Tonight begins Yom HaZikaron, the day dedicated to reminding ourselves that Jewish redemption after nineteen hundred years has not come without a price. As the day draws near, I find myself reflecting on who and what I will remember during this holiday, something I didn’t get to do last year.

I will think back upon the three brothers I lost this summer, for whom I prayed and wept and screamed and longed and hoped that they would come home. I will remember the huge prayer rallies, the massive cries for mercy. And I will remember ripping my shirt when I found out they’d been gone the whole time, that some animals had done this to them in the name of God or uprising or freeing friends from prison or whatever reasons they have. And I will remember the tremendous pride in watching the crowds sing at their funeral, and thinking that such a tragedy, three young boys who didn’t get to fully live, were able to unite an entire country.

I will remember Evyatar. I will remember wondering who he was, whether I had ever met him. I remember sitting in a meeting at Camp Stone when I found out, and realized that suddenly the war in Gaza, so distant before, was now so personal, so close to home. I will remember the Rosh Yeshiva talking about him, his friends talking about him, everyone talking about Tourgie, as they called him. I will remember that some things have the ability to make us feel like siblings with strangers.

I will contemplate how much good could have come from Chaya Ziesl Baron, if a terrorist hadn’t decided that a three-month-old was a danger to his people’s freedom and beliefs. If that little girl had only been allowed to grow into her full potential, instead of getting killed by his car. How many generations, children, ideas, worlds have been destroyed through her loss?

I will pray in memory of those killed while praying in synagogue, while studying holy texts. I will also think about the man who tried to rescue those that he could, Zidan Saif, a man dedicated to saving the lives of members of the nation who gave his people shelter in their land. I will think about his ideals, his appreciation of our society, and his willingness to put his life on the line for what was right. I will think about all the other Druzim who lost their lives in all our wars, fighting alongside us as the brother nation they are to us.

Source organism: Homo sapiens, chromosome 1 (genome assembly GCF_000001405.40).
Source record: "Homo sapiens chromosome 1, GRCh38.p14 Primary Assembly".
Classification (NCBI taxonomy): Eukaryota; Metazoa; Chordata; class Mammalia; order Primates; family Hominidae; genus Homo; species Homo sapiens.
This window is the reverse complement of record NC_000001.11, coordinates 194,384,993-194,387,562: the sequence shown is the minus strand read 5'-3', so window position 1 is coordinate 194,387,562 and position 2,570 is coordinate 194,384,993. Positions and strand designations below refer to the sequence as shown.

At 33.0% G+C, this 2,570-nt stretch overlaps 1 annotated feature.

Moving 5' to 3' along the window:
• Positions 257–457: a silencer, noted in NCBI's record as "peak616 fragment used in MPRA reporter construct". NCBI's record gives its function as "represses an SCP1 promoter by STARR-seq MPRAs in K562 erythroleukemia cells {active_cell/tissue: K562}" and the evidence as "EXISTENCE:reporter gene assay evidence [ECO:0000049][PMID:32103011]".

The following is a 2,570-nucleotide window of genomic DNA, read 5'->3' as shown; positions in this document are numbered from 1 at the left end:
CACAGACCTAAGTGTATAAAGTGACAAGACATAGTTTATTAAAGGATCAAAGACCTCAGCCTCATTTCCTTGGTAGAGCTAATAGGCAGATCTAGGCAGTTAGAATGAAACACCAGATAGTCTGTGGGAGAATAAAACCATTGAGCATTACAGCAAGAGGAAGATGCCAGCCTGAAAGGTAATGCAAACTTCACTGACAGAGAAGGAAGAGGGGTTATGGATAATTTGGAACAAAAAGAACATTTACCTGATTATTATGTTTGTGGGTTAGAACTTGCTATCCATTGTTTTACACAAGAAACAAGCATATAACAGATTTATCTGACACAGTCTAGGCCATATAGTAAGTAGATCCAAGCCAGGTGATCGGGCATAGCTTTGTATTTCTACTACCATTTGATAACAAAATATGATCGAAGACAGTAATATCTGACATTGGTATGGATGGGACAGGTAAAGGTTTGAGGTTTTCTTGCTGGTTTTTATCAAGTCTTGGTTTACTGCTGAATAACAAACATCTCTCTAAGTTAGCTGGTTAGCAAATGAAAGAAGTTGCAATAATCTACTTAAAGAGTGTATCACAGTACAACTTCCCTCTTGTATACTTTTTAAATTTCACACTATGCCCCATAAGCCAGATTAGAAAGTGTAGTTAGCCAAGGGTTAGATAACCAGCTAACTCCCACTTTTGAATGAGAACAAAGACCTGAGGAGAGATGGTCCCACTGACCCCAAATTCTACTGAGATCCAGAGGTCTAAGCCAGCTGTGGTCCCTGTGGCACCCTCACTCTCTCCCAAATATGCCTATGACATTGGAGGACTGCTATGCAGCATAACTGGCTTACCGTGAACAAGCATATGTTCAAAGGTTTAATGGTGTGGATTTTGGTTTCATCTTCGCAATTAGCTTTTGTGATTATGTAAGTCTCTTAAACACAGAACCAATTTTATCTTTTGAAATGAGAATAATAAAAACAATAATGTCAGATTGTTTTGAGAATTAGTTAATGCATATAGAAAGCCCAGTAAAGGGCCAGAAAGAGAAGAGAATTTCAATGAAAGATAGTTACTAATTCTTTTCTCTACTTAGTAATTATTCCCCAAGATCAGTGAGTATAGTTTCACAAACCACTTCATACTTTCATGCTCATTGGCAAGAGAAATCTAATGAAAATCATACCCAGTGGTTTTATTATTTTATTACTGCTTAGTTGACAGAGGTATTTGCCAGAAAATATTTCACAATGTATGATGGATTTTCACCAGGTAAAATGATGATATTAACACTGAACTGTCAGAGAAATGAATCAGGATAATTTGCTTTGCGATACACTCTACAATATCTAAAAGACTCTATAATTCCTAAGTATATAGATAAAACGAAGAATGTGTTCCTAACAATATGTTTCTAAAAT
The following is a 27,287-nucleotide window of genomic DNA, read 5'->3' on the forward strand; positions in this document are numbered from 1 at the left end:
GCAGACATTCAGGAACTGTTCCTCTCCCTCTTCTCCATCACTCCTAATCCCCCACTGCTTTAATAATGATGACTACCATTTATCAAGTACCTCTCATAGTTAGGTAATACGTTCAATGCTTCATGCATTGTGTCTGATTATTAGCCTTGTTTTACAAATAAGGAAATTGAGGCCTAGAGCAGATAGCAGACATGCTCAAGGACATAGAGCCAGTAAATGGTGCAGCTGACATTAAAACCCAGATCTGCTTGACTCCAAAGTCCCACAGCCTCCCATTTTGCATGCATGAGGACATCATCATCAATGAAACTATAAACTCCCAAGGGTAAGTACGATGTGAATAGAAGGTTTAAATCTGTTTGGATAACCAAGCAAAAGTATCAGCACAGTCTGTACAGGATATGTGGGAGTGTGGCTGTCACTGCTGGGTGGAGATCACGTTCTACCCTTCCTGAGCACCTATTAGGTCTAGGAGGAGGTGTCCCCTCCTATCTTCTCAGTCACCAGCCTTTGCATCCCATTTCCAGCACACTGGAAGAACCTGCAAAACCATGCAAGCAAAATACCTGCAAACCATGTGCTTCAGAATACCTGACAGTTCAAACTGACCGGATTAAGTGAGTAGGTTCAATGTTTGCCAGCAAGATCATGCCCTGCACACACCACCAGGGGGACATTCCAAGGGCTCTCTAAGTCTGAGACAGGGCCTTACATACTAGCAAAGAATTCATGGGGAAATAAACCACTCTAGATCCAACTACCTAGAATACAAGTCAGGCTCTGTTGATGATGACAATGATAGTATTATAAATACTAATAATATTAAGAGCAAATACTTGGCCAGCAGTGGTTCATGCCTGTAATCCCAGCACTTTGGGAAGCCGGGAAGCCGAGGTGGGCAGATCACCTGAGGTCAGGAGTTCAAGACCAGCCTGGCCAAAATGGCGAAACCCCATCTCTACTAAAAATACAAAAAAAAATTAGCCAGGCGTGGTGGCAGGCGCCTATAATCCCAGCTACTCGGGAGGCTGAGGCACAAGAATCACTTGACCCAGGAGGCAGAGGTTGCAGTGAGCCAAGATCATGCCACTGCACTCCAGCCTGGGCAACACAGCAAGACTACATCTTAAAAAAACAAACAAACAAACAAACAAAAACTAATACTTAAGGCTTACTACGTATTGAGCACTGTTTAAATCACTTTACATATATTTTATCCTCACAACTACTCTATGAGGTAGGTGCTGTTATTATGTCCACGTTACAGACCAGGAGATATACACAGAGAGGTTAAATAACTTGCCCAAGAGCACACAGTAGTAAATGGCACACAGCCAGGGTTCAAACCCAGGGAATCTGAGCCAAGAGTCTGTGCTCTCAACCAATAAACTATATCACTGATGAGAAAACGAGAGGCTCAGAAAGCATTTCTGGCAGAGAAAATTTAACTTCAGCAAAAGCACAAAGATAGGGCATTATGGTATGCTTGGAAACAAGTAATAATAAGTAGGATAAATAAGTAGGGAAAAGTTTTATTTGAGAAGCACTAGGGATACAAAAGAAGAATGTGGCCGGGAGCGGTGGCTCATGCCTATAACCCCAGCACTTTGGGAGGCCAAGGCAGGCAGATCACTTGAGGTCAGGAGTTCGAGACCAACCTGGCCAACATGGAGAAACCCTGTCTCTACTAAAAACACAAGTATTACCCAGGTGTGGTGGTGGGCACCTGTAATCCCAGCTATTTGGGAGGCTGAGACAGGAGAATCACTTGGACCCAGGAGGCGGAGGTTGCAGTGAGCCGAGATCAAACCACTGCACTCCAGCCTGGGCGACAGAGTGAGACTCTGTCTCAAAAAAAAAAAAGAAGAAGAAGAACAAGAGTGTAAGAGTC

And I will thank God, thank Him for all of His Kindness, for were I not standing in the right place at the right time, I could have been among this list. If at around noontime on November 5, I had stayed walking on the tracks as I did sometimes, I could have been hit by the terrorist who I watched run through the lamppost and go on to cause the deaths of three people on those tracks and around the station. I could have been one of those I saw lying, bleeding on the ground amid the rubble and strewn groceries. And all thanks to Him, I am commemorating Yom HaZikaron as a survivor, when I could have been one of the victims, God Forbid.

In the hours after that attack, I found myself looking for the meaning in having witnessed this tragic crime. I can only think back to the call I received from my father that night, telling me that this was part of life in Israel, unfortunately. And he is right. This is part of our life here, as much as we hope everyday that it will stop being an issue very soon. But that doesn’t make us want to leave this little patch of ground here, it doesn’t cause us to long for something else, and it doesn’t cause us to lose our resolve. These people have lost their lives as part of the struggle over our Home, and their loss, whose reason we will never truly know until the End of Days, must give us the resolve to hold onto Home. For their sake. For the sake of all they could have accomplished, for the sake of all they did accomplish, and for the sake of our ability to keep accomplishing here in our Homeland.

For those who have been lost, we must recommit ourselves to this place and to the belief that terror and evil will never wrest our grip from this Home of ours.  Not only will they not break our connection to our Land, they will also not break our spirit of commitment to one another.  With their memories in our minds, we must strive on together, unified and strong as one.  We will be strong, we will endure, and when the siren sounds in a couple hours and in the morning, we will remember those we have lost, and that we must carry on their legacy as part of our own.